Charlie Hebdo and Freedom of Speech

Charlie Hebdo and Freedom of Speech
On January 7, 2015, Muslim extremists attacked the French magazine Charlie Hebdo, a publication known for its controversial cartoons, resulting in the deaths of 12 people, including a Muslim police officer. Since then, the world has been both mourning the deaths of those 12 people and standing up for the human right of the freedom of speech by declaring Je Suis Charlie, “I am Charlie,” on social media.

The attack has brought once again to the attention of the world the importance of free speech and the power it holds in our culture. How it is a right that must be respected and protected. But something that has troubled me about this news story is the particular free speech that everyone has been standing up for.

As I said before, Charlie Hebdo is known for its controversial cartoons. What I mean by “controversial” is racist and offensive. The cartoons that triggered the attacks were blasphemous to the Muslim faith. They were blatantly racist and openly suggestive and rude. Is this the type of free speech we should stand up for? Should we be advocating publications that openly mock peoples of other faiths?

And the problem isn’t just that this publication mocked people, even though that is an awful thing to do. It also made it okay for other people to mock people and to see things in a racist way which, in a way, is even worse than the original offensive content. Their influence reached many people and lulled people into believing it was okay to make racist jokes or believe racist things. And that is wrong.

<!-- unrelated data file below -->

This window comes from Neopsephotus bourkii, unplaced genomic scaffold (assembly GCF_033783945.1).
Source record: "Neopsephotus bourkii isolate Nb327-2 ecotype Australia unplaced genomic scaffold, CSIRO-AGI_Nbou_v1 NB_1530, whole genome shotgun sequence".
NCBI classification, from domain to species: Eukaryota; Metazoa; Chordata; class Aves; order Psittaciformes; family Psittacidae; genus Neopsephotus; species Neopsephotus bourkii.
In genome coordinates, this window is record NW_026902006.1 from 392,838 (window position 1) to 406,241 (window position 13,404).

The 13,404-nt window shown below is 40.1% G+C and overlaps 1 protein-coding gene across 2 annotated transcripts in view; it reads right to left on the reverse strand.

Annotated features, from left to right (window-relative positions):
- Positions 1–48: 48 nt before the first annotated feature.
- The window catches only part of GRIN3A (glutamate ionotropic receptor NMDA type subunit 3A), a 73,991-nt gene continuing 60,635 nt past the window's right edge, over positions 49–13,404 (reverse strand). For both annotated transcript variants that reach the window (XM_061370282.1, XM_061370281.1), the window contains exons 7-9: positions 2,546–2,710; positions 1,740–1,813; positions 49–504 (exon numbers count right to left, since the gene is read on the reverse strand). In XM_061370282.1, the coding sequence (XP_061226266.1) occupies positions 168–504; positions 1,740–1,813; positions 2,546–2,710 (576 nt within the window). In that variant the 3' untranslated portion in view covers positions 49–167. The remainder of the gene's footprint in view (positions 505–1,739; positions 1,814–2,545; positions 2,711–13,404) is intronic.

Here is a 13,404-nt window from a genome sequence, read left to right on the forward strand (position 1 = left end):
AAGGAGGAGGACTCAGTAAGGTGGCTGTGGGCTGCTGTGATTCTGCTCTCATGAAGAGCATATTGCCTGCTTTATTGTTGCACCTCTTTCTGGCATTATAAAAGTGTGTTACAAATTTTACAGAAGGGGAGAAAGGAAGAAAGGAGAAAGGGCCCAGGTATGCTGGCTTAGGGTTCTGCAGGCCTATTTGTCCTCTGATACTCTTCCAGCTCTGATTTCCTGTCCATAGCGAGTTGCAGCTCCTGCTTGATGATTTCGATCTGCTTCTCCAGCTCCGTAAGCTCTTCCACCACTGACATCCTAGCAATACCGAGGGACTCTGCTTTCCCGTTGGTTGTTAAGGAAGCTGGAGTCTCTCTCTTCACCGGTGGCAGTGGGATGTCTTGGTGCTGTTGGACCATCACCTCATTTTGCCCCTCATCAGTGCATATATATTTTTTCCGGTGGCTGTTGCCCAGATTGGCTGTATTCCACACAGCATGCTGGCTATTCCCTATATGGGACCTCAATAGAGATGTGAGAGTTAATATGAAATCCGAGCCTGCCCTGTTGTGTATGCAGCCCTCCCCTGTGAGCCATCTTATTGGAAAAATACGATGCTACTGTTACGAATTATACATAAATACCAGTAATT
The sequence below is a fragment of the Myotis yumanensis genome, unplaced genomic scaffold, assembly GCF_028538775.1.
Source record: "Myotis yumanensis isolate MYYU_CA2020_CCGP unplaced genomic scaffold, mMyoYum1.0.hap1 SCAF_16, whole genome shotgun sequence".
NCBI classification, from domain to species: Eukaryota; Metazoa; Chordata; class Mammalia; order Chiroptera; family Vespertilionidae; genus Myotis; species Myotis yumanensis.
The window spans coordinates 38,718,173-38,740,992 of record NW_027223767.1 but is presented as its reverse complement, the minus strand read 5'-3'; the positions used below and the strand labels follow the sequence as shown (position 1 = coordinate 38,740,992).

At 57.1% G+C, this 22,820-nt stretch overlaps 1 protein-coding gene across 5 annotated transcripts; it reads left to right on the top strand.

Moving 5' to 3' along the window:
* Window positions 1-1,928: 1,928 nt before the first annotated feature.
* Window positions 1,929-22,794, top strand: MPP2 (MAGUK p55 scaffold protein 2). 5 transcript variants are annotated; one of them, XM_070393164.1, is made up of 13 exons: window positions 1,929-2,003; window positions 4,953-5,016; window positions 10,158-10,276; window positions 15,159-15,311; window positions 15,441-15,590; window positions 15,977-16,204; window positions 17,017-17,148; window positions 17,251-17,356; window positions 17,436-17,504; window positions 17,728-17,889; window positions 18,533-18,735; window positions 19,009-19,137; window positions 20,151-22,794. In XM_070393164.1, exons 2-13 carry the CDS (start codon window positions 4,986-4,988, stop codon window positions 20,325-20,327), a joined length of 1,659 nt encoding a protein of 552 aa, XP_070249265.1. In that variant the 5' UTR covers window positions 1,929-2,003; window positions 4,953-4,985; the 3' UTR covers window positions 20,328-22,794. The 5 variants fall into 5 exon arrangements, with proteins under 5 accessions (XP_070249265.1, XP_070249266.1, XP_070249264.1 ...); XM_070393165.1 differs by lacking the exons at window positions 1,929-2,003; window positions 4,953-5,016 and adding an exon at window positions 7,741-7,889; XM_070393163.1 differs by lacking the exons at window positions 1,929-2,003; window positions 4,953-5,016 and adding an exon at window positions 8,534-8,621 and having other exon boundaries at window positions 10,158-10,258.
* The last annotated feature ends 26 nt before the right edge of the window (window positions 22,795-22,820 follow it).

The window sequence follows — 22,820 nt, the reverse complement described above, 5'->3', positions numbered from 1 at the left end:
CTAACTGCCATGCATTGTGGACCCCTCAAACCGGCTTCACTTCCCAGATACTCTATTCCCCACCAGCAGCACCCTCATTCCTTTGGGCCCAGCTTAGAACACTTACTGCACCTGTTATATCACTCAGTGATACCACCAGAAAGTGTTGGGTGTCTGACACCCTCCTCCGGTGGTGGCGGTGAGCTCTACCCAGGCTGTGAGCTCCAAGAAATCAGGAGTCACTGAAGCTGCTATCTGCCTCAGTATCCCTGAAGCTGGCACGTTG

So while free speech is important and something we should protect, we should also remember that we don’t live in a vacuum and that our words affect others. Everything we say can and does influence those who comes in contact with it, for good or bad. We can’t necessarily stop others from using offensive language and images, but we can control ourselves. As human rights activists, we should use language in a way that makes the world a better, brighter place.

Note: I am in no way blaming Charlie Hebdo for the terror attack and I of course do not believe they deserved to be attacked. I believe it was a tragic incident that never should have happened and I mourn the loss of life along with everyone else.

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